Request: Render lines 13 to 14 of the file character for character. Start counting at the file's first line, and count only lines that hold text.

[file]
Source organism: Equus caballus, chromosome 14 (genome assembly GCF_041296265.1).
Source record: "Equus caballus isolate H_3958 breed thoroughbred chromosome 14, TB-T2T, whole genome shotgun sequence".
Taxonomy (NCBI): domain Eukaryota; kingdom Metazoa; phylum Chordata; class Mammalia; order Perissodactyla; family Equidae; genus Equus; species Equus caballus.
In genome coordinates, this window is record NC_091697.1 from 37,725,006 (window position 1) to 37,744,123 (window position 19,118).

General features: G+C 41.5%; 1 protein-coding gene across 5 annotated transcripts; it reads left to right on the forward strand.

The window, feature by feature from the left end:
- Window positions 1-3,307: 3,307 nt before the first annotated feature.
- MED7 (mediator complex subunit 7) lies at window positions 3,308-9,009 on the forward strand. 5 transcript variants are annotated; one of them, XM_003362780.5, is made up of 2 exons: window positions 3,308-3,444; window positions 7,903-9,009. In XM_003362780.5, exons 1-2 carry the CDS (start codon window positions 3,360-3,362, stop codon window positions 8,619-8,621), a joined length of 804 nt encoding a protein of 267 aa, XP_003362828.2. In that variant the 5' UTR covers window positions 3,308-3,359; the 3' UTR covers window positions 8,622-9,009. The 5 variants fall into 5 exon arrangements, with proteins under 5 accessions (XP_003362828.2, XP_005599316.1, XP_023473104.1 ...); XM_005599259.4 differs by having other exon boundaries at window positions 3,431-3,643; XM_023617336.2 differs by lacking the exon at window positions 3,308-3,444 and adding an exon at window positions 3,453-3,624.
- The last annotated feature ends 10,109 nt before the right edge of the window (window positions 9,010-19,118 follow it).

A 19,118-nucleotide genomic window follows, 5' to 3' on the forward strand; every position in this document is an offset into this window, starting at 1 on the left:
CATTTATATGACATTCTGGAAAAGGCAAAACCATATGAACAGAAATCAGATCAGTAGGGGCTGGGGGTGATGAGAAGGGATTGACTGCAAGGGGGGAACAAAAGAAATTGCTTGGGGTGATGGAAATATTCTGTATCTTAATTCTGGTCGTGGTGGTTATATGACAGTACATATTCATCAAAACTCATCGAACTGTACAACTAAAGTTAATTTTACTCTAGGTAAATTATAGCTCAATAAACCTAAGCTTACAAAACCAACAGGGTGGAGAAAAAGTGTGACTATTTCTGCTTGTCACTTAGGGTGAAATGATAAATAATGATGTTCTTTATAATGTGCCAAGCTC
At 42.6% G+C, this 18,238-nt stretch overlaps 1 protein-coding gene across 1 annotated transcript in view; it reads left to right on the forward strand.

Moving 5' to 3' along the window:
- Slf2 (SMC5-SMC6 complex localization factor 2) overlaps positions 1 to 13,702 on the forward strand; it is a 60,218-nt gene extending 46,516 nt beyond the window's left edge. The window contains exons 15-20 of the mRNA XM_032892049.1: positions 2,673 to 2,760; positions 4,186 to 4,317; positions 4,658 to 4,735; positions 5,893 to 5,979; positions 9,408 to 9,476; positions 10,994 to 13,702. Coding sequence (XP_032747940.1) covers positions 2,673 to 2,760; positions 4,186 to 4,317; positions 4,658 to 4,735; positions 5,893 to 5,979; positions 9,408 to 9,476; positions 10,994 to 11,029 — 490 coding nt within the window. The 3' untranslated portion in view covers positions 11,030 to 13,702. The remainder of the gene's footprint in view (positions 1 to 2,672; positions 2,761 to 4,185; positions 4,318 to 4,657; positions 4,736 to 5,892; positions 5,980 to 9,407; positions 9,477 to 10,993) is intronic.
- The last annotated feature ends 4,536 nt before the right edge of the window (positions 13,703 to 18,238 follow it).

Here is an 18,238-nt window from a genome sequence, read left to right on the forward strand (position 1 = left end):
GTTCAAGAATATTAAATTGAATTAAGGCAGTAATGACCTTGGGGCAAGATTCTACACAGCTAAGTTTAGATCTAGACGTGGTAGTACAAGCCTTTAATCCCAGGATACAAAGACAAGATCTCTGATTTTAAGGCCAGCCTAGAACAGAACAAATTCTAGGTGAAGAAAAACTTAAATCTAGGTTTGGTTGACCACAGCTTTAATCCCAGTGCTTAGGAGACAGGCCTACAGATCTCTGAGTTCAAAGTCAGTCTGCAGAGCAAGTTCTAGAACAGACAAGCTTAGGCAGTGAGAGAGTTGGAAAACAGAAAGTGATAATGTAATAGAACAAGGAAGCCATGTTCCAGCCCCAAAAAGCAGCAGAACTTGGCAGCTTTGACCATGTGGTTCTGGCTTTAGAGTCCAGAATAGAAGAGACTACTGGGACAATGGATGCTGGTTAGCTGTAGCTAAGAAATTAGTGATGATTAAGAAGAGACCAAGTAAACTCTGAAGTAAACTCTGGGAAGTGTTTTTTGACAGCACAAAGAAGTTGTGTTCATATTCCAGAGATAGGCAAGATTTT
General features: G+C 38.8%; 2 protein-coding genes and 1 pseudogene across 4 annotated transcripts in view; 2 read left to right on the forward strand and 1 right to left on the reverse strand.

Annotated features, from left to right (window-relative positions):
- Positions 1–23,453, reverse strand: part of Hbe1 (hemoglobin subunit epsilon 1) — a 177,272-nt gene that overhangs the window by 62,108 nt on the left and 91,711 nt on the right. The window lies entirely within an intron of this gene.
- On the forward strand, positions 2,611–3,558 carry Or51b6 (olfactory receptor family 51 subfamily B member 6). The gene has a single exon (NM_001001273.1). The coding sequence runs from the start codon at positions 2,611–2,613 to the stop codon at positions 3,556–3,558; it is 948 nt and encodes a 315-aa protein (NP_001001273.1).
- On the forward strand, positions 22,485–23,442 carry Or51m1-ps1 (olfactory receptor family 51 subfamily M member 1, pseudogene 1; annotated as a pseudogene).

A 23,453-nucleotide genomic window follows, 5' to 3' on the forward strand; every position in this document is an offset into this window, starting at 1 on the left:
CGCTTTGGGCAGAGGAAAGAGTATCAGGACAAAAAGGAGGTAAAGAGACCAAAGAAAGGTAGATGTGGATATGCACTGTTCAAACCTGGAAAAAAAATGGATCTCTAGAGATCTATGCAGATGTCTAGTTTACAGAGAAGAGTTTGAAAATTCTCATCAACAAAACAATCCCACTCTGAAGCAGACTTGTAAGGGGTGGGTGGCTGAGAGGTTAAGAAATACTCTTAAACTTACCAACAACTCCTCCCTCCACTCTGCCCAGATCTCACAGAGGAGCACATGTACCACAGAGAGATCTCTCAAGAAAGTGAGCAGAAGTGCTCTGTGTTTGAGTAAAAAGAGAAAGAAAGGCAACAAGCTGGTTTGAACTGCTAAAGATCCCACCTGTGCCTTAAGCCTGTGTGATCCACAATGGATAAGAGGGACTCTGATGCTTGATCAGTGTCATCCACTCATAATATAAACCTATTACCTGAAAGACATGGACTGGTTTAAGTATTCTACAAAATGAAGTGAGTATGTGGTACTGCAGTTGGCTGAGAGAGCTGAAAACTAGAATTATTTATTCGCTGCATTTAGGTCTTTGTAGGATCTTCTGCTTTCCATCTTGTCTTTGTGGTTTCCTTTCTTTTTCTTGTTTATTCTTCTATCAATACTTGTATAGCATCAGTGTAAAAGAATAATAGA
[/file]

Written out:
Moving 5' to 3' along the window:
- Slf2 (SMC5-SMC6 complex localization factor 2) overlaps positions 1 to 13,702 on the forward strand; it is a 60,218-nt gene extending 46,516 nt beyond the window's left edge. The window contains exons 15-20 of the mRNA XM_032892049.1: positions 2,673 to 2,760; positions 4,186 to 4,317; positions 4,658 to 4,735; positions 5,893 to 5,979; positions 9,408 to 9,476; positions 10,994 to 13,702. Coding sequence (XP_032747940.1) covers positions 2,673 to 2,760; positions 4,186 to 4,317; positions 4,658 to 4,735; positions 5,893 to 5,979; positions 9,408 to 9,476; positions 10,994 to 11,029 — 490 coding nt within the window. The 3' untranslated portion in view covers positions 11,030 to 13,702. The remainder of the gene's footprint in view (positions 1 to 2,672; positions 2,761 to 4,185; positions 4,318 to 4,657; positions 4,736 to 5,892; positions 5,980 to 9,407; positions 9,477 to 10,993) is intronic.